Some 2,700 migrants and refugees have died crossing the Mediterranean so far this year. Who bears the responsibility to save these sinking ships? The European Union is launching a new policy to proactively engage people smugglers before they reach Europe’s shores.
From today (Oct. 7), warships from across the EU, commanded from Rome, will patrol the seas between Europe on the northern side of the Mediterranean and the North African coast to the south, where migrants and refugees are initially packed into often overloaded and unseaworthy crafts. The warship teams will be able to “board, search, seize and divert” any boats suspected of being used for human trafficking. This is a step down from earlier ideas that considered airstrikes against smugglers’ boats before they left port—if that were even possible.
“The operation is aimed at disrupting the business model of human smuggling and trafficking networks in the Mediterranean and to prevent the further loss of life at sea,” according to the European Council. It will start with six ships, its commander told the BBC.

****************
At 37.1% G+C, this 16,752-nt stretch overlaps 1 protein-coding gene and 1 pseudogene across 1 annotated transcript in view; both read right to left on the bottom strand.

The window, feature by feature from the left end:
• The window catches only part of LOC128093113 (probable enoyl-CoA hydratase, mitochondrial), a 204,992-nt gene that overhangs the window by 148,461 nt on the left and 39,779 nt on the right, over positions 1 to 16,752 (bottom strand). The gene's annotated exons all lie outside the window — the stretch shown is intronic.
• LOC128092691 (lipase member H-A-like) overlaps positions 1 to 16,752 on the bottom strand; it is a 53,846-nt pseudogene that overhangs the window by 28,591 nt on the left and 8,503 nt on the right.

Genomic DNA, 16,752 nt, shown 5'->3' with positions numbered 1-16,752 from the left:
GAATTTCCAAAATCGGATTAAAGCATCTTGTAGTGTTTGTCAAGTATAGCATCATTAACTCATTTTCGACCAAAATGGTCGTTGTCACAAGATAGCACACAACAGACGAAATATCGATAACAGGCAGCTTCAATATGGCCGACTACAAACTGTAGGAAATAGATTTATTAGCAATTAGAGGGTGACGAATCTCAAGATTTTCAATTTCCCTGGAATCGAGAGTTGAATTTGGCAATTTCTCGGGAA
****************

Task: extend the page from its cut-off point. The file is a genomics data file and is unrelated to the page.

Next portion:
Hitherto, efforts have been focused on border patrol and rescue.
Initially, responsibility for patrolling many of the most popular migration routes fell to the Italians, whose country juts out into the sea and is the preferred destination for many of those who set out from Libya. Then, 12 months ago, Operation Mare Nostrum (“our sea”) was replaced by Operation Triton, run by the EU’s border force, Frontex.
But as the flow of people making the dangerous voyage increased, budgets were cut. Italy’s Mare Nostrum cost €9 million ($10.1 million) a month, activists said; the EU-run Triton operation was given a third as much. Charities and NGOs have stepped in—Save The Children’s staff are travelling on Italian navy ships, and Médecins Sans Frontières launched its own vessels to rescue and treat people at risk on the seas.
The hope is that the EU’s new plan, dubbed Operation Sophia, will be the best way to prevent further loss of life as well as stem the influx of migrants currently straining Europe’s resources. It’s named after a baby born in August on board a German ship, after her mother was rescued off the coast of Libya.